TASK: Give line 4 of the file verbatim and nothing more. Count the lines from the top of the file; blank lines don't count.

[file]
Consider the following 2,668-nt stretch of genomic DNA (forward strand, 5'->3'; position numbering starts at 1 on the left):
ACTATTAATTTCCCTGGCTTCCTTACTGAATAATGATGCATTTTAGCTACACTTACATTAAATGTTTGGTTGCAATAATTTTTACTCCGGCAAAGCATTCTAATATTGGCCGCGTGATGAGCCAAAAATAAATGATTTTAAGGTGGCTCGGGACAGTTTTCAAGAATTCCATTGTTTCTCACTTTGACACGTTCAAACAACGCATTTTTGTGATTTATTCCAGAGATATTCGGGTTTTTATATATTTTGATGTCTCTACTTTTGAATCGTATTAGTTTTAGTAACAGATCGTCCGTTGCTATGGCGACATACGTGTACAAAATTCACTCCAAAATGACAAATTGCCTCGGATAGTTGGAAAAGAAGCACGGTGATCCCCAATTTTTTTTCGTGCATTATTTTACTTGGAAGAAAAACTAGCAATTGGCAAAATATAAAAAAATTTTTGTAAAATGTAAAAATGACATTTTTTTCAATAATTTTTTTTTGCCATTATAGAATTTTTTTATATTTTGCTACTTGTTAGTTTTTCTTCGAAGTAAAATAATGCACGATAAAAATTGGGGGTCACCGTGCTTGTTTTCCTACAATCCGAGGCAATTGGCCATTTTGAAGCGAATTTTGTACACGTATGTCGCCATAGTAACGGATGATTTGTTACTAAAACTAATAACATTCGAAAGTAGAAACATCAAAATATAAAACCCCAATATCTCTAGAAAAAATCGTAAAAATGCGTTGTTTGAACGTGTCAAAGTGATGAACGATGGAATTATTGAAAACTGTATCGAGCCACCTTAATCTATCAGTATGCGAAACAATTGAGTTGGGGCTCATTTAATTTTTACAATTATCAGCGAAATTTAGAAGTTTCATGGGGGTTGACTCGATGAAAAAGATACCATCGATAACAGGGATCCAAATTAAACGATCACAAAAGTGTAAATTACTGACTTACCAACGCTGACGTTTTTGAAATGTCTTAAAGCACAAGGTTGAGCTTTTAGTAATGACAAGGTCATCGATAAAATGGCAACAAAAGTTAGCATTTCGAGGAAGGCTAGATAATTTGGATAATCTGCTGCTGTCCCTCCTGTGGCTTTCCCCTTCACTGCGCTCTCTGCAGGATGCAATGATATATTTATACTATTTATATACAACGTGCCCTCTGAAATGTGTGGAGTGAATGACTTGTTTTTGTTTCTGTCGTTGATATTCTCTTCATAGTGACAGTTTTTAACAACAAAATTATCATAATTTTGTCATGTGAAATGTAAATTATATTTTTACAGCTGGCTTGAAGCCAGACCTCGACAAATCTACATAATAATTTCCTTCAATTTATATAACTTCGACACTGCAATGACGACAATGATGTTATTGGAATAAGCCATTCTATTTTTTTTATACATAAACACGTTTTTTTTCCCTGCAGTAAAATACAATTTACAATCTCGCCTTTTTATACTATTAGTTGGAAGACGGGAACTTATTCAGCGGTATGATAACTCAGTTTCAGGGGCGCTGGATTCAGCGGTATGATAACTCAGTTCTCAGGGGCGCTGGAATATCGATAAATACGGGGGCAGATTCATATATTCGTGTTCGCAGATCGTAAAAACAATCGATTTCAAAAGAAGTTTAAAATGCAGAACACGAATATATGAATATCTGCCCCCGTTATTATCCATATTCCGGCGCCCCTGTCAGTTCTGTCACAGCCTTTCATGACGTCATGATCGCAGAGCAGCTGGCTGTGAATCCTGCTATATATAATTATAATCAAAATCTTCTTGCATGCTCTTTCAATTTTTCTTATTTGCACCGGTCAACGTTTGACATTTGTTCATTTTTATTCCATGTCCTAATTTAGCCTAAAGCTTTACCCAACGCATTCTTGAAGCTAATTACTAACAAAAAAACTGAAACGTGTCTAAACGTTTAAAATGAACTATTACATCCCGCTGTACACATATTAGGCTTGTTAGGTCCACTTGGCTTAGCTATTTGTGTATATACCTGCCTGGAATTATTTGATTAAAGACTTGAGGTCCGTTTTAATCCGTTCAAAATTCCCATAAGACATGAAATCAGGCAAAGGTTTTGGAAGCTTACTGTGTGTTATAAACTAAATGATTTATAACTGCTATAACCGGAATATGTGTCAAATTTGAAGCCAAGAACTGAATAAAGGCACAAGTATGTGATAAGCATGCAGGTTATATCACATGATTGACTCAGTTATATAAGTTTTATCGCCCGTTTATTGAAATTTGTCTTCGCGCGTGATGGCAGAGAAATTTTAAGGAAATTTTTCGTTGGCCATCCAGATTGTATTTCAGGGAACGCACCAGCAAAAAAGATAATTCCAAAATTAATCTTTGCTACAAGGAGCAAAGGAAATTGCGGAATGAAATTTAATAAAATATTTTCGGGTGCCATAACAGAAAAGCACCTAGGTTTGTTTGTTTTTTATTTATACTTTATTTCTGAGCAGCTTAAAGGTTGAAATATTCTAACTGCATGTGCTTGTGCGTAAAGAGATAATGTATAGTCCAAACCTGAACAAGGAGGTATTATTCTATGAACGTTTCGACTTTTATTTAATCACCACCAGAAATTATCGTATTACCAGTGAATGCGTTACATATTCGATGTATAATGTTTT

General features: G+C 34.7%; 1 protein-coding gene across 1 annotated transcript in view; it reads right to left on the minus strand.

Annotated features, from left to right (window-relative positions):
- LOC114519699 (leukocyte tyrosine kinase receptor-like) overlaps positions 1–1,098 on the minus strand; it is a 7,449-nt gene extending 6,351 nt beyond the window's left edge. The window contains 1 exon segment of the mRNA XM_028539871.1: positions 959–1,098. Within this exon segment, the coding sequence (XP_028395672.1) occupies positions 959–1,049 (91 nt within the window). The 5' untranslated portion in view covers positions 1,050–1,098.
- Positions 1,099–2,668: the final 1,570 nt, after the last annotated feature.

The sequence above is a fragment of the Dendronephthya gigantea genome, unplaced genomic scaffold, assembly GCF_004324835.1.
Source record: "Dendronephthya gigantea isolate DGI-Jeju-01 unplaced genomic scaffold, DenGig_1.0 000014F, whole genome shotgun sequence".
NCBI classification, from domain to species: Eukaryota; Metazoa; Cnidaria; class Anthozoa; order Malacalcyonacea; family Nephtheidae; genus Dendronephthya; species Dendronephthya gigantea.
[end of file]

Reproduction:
Annotated features, from left to right (window-relative positions):